OMG. I actually followed through with a sewing plan! When I bought the cotton lace a year ago for the white lace straight skirt, I said I was going to use the leftover for this Burdastyle top. And now I really did it. Unheard of! To follow through with my plan. And to use a fabric so SOON after purchase! ;-)
I liked this outfit even before I got the lace. But it was waiting for the right fabric to come along. Yes amongst my overflowing stash there was nothing right for this.
I was also a bit terrified of anything not fitted. Because of my height. Or lack of. Plus the impending middle age spread. So I have tended towards fitted styles in recent years. But I think it’s time to rethink. Because so many edgy kids rock it! So I vow to explore how volume can be incorporated without out looking like the Michelin Man. This is my first baby step towards that direction.
Style Shots & Mug Shots
Fabric & Notions Used
- Silk Georgette from Borovick Fabrics, London. I chose limp, drapy, and translucent Georgette to counter the boxier shape. Along with the bias cut I hope it will make this looser fitting top less scary to wear. Plus it makes this top go with the lace skirt I just made should I ever want the coordinated look.
- Cotton Lace from NY Elegant Fabrics, NYC.
- Sewing Helpers: Spray starch; Fray Check
34. Going by sizing chart I would be 36. But checking the sizes against my Fitted Top Block shows that 34 should have enough ease.
OK, alteration of looser fitting garment is a bit of a black art to me. I don’t know how to approach it methodically. So I wing it with lots of trial & errors. Then of course I don’t remember exactly how I get to the end. I think I might have done the following…
- Align CB/CF of pattern with my Block, with Neck-Shoulder (NS) point of pattern on the Block shoulder seam. Back is more straight forward – there’s only one place where these meet. I then see where that is on the shoulder seam and try to get the front NS to be on same horizontal level.
- Check widths & lengths:
- I did this simultaneously since the side seam is shaped. So where I shorten will affect the widths at the key levels (underarm, bust, underbust, waist, high hip, hip).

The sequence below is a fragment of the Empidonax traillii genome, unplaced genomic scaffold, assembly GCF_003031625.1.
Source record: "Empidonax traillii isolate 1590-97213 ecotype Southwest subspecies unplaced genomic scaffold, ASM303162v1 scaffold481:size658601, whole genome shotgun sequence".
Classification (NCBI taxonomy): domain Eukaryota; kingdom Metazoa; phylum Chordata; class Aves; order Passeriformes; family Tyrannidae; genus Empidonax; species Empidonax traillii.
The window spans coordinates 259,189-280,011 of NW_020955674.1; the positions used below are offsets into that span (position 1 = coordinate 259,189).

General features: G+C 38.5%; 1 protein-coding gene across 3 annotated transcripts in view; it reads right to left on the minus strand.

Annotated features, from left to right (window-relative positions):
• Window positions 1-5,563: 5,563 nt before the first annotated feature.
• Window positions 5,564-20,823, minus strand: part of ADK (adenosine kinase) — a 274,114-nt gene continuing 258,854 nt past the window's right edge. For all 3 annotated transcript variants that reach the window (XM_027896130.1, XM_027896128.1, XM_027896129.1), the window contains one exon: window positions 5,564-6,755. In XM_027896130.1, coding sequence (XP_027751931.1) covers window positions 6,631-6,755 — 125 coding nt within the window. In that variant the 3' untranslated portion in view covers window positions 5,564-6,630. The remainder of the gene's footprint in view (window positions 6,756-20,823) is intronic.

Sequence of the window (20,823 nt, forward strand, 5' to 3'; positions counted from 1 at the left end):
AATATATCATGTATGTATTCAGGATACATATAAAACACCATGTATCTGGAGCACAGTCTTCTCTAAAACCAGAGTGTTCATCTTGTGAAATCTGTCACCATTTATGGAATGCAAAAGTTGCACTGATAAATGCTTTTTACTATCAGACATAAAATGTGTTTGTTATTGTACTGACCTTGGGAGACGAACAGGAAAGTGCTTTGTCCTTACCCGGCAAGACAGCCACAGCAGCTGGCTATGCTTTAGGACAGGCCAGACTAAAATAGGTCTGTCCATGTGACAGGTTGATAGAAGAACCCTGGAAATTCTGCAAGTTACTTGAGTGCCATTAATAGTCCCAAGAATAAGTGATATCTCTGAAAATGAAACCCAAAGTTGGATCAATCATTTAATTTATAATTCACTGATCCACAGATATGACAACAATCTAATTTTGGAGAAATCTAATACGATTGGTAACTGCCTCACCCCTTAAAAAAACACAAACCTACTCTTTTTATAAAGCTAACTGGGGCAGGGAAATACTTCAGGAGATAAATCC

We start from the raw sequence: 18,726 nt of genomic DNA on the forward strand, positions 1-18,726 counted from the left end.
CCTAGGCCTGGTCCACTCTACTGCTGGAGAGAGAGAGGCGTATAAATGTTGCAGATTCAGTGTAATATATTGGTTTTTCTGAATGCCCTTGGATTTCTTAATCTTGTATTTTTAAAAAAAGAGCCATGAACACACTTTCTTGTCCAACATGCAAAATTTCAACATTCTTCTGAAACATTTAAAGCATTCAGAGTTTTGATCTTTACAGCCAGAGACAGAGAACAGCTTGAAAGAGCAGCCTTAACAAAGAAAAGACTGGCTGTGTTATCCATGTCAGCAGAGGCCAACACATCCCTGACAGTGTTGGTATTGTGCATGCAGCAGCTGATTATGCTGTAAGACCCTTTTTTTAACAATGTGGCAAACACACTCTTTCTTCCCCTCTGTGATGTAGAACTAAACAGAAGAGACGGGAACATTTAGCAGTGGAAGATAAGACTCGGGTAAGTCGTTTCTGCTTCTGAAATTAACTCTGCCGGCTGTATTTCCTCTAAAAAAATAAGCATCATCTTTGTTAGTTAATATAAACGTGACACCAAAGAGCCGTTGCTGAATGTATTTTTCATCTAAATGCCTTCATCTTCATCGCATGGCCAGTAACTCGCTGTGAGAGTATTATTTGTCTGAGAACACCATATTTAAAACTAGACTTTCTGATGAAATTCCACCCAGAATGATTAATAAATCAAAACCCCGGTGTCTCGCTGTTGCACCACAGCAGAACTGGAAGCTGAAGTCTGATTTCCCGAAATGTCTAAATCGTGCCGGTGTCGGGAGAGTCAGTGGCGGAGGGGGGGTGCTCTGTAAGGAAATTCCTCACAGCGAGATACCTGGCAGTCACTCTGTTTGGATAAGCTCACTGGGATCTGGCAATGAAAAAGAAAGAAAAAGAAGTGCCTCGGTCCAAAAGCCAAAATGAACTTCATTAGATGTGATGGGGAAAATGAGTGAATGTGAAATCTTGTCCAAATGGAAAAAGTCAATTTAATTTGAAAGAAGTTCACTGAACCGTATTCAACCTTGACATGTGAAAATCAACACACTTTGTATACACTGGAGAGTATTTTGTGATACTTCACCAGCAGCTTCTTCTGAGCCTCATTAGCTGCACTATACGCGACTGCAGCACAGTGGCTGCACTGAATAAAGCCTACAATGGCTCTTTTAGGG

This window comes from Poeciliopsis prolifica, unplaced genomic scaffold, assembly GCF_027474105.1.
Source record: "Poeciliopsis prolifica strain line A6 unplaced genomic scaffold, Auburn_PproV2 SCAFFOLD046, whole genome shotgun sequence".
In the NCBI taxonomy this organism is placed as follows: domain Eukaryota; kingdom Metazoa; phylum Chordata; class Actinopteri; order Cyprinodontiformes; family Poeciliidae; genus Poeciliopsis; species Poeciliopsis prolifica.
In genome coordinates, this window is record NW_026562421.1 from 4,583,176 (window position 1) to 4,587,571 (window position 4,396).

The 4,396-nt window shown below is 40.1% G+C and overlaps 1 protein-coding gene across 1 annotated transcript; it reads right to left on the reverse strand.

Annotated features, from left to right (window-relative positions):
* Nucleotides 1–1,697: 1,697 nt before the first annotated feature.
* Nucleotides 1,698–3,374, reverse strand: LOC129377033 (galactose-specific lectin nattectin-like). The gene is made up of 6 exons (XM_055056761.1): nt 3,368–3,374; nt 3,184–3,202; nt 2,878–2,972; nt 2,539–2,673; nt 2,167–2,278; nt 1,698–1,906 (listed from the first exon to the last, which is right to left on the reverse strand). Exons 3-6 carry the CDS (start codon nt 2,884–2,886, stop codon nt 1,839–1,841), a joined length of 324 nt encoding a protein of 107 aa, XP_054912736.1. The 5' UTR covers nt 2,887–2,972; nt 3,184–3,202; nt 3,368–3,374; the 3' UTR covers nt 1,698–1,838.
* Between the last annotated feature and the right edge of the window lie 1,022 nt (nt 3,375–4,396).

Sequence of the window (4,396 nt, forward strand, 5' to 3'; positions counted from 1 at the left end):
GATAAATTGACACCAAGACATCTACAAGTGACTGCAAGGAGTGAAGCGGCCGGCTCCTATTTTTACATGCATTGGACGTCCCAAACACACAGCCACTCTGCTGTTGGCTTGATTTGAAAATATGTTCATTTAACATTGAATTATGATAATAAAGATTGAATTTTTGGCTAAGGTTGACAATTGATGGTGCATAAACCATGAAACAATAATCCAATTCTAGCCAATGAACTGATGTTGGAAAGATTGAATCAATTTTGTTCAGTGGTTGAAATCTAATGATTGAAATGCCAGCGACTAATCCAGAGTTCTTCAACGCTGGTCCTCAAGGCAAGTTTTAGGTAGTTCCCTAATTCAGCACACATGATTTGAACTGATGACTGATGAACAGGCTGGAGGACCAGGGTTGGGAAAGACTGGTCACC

- Since there’s no guide to how long the top should be, I decided to go hip length. Hem width was just about right for hip length. So I didn’t want to shorten at the hem and mess up the hip width.
- I needed to shorten different amounts in the front and the back. I also took into account how low the armhole goes and where I want the narrowest part of the top to be. So I ended up shortening in two places:
- Armhole level just above where the side seam starts. This allows for different amounts for front (1″) and back (5/8″) without affecting the side seam. It also shorten the armhole to reduce risk of indecent exposure.
- Side seam level at the waist. This is equal amount front & back (both 2″) to avoid mismatched side seam lengths.
- It may look like the back doesn’t have enough widths in places. But there’s a bit of extra width in the front. Plus the back darts won’t be sewn. Plus there’s already a bit of ease built into the Block I’m checking against. So the back is actually fine pattern-wise. I presume a bias cut would also provide a little bit of needed stretch.
- Added shaped CB seam. Firstly because I didn’t have enough Georgette left. And since I have to add the seam I might as well put it to good use by adding a little bit of waist shaping (3/4″ each side, 1-1/2″ total). It’s yet another one of my Figure Flattery theory. That with looser fitting tops, because of my body shape & posture, I’d look too tubby from the side view if both front & back hang straight down from the fullest parts (bust / shoulder blade). I know, most people aren’t going to look at me from the side. But the Stylist In Me won’t let it slide. She’s in agreement with Alexander McQueen about going after a “cut and proportion and silhouette that works all the way round the body” by starting with the “worst angle of the body” – ie the side with “all the lumps and bumps, the S-bend of the back, the bum.” But for all that you can hardly see the difference in this top. Bummer!